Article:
Breastfeeding is a natural gift for you and your baby. It creates a special bond and provides some vital nutrients to infants. The growth and nourishment of your baby during infancy primarily depends on the quantity and quality of your breastmilk. You should focus on keeping your nutritional reservoirs constantly full by eating healthy meals and taking postnatal supplements if required. This will help you to maintain a strong and healthy body that is fit for breastfeeding.
How do vitamins benefit the breastfeeding mother and baby?
Vitamins are essential for,
- Replenishing the various nutritional deficiencies occurred during pregnancy.
- Improving the quality of your breastmilk.
- Keeping you strong and healthy.
- Providing optimal nutrition to your baby for development.
Essential Postnatal vitamins for breastfeeding moms
Breastfeeding increases the demand for certain nutrients in your body. That's why a regular intake of vitamins, minerals, and other important compounds is necessary during breastfeeding.
Following are some of the vital nutrients for breastfeeding moms:
Vitamin D is essential for the absorption of calcium and phosphorus. It prevents rickets and bone weakness. It is important to keep your vitamin D levels within a healthy range. This not only keeps you strong but also ensures a sufficient supply of vitamin D to your baby through breast milk. A study suggests increasing your daily vitamin D intake to 6,400 IU to provide your baby with a sufficient supply.
Iron plays an important role in the neurological development of babies. It is a key component of hemoglobin that functions to deliver oxygen from the lungs to all parts of the body. Many women suffer from iron deficiency (anemia) during pregnancy. This condition generally continues after delivery. It is important to get your iron levels tested after delivery. Consult your physician to determine the required dosage of iron. Take an iron rich diet and supplements. The iron supplements should be taken in combination with vitamin C for maximum absorption, giving an instant boost to your iron levels. Iron-rich foods include seafood, red meat, tofu, broccoli etc. Optimum iron levels in your blood will benefit both you and your breastfed baby. This can be achieved by the intake of an iron rich diet and an appropriate dosage of postnatal iron supplements.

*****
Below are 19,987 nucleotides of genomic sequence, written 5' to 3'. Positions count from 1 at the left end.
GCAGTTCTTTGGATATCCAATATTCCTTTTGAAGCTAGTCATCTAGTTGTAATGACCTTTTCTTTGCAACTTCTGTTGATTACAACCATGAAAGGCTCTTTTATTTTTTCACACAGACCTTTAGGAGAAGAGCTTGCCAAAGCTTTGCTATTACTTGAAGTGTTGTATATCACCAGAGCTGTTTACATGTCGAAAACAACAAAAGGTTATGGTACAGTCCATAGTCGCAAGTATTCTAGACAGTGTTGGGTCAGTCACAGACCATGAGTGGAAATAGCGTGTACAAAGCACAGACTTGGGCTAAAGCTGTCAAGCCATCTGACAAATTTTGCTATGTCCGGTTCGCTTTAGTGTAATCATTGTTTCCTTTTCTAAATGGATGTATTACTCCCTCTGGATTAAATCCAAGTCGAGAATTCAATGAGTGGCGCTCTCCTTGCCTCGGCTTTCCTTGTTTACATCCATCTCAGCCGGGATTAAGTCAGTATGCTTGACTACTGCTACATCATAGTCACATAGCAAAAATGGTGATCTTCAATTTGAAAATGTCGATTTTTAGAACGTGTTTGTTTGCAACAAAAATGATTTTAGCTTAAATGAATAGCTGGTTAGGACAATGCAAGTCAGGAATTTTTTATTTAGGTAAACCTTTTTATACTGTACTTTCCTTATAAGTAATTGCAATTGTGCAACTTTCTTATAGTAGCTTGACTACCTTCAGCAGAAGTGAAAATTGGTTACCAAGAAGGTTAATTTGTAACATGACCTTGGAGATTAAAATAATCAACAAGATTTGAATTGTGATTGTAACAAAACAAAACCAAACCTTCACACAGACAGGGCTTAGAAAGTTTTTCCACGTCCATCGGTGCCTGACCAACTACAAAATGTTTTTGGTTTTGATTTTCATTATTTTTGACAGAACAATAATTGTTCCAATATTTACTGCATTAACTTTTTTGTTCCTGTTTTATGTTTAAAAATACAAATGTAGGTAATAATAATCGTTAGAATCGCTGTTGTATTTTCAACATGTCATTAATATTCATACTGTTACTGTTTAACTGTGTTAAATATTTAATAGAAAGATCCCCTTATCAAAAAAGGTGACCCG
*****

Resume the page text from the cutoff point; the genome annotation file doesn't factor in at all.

Vitamin B12 is of prime importance as it supports brain development and the production of healthy red blood cells in infants. Inadequate supply of vitamin B12 can lead to complications such as brain damage.
The infants receive Vitamin B12 through breast milk after birth. However, mothers who are deficient in Vitamin B12 fail to deliver this vital nutrient to their babies through their milk. A vegetarian diet can be the reason for this deficiency in mothers. Therefore, it is important to maintain optimal levels of vitamin B12 through your diet and supplementation to make sure that your baby receives nutrient-rich breastmilk.
Calcium is a vital nutrient for bone and teeth development. Low calcium levels can lead to several bone illnesses such as osteoporosis.
Your calcium levels can drop while breastfeeding. Therefore, it is very important to keep your calcium levels up. This can be achieved through a regular intake of calcium-rich diet. Calcium rich foods include milk, yogurt, cheese, etc. Calcium supplements can be taken to keep your calcium reservoirs filled during breastfeeding.
Iodine is responsible for keeping the thyroid system in perfect shape. Breast milk contains iodine that helps in the development of infants' brain and nervous system. Breast Milk is the primary source of iodine for your baby. Iron deficiency can negatively affect the baby's growth. Therefore an adequate intake of iodine is very important to ensure that your milk has enough iodine for baby's growth and development. Iodine rich foods include iodized salt, fish, dairy products and whole grains foods. According to the recommendation of 'The National Institutes of Health (NIH)' breastfeeding women should get 290 micrograms (mcg)Trusted Source of iodine daily.
Docosahexaenoic acid (DHA)
DHA is an omega-3 polyunsaturated fat that plays an important role in the development of infants' brain, eye, and nervous system. This is not produced inside the body. Therefore the intake of DHA rich foods and supplements is required during breastfeeding. Salmon, tuna, sardines, and mackerel are rich sources of DHA. Consume these at least once or twice a week. Postnatal supplements that contain an adequate amount of DHA can be taken to meet your needs.
Breastfeeding is a natural phenomenon. The mother's body produces milk for the growth and nourishment of the newborn baby. A healthy mom can raise a healthy child. Therefore, it is important to go for a vitamin rich diet and high quality supplements that not only keep you fit but also provide optimal nutrition to your breastfed baby.
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